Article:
from training.npr.org: https://training.npr.org/sources/suyapa-portillo-villeda/
Suyapa Portillo Villeda is an associate professor in Chicana/o Latina/o Transnational Studies at Pitzer College. Her work broadly focuses on social movements in Central America with a focus on Honduras. She documents working-class history and lives and challenges stereotypes of the so-called “banana republics” in Central America.
Jessica L. Lavariega Monforti is dean of the College of Arts & Sciences at California Lutheran University. She is an expert on how public policy is impacted by gender, race and ethnicity — specifically on how Latino youth are impacted by technology, the military system and immigration policy.
Erika Andiola is a well-known immigration activist. She is the chief advocacy officer for RAICES and was the press secretary for Latino outreach for Bernie Sanders’ 2016 presidential campaign. Andiola started her community organizing work when she co-founded the Arizona Dream Act Coalition.
Ron Hira is an associate professor of political science at Howard University. He is also a research associate with the Economic Policy Institute in Washington, D.C. He is an expert in offshoring, high-skilled immigration, STEM and engineering workforce policy, employment relations and the decline of the middle class.
Ana Gonzalez-Barrera researches public opinion of Hispanic and immigrant populations in the U.S. at the Pew Research Center. She is an expert on U.S. immigration, particularly on Mexican immigration to the U.S. and border apprehensions and deportations.
María Pabón López is a professor of law at the Loyola University New Orleans College of Law, where she also served as dean from 2011 to 2015. She is an expert in immigrants’ rights (including the education of immigrant children), immigration law, and diversity/multicultural matters in the legal profession.
Maria Cristina Garcia is the Howard A. Newman Professor of American Studies at Cornell University. Her work focuses on refugees, immigration, exiles, and transnationals in the Americas. Her book “Havana USA: Cuban Exiles and Cuban Americans in South Florida” provides an in-depth look at the migration of Cubans to the U.S. after Fidel Castro took power in 1959.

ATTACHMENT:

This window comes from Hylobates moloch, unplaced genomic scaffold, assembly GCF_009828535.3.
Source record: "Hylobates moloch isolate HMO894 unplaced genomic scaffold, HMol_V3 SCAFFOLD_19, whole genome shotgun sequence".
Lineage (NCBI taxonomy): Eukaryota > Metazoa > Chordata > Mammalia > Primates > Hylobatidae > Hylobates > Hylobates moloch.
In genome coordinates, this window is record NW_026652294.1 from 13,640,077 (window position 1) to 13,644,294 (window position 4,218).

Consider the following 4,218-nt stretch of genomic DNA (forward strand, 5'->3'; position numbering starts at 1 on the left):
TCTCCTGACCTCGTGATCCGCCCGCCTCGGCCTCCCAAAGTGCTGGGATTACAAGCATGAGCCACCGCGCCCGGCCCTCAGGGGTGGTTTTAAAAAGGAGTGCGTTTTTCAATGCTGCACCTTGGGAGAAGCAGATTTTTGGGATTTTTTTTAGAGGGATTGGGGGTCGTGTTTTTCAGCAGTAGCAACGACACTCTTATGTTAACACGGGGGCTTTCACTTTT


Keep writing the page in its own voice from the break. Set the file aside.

Lorella Praeli is vice president of Community Change. Previously, she was deputy national political director at the ACLU, where she fought to defend and expand the rights of immigrants and refugees. She mobilized the Latinx vote as Hillary Clinton’s national Latino vote director and served as United We Dream’s director of advocacy and policy.
Mae Ngai is the Lung Family Professor of Asian American Studies and professor of history at Columbia University. She was previously a labor-union organizer and educator in New York City, working for District 65-UAW and the Consortium for Worker Education.
Karthick Ramakrishnan teaches political science and public policy at the University of California, Riverside, and is the founding director of its Center for Social Innovation. He is an expert on immigration policy, and his research interests include political behavior, policy process, federalism, interest groups, and Latino and Asian American politics.
Veronica (Ronnye) Vargas Stidvent can speak about law, politics and policy trends in the Hispanic community. She is the executive director of the Center for Women in Law at the University of Texas, Austin. Stidvent has held roles in both federal government and higher education in Texas.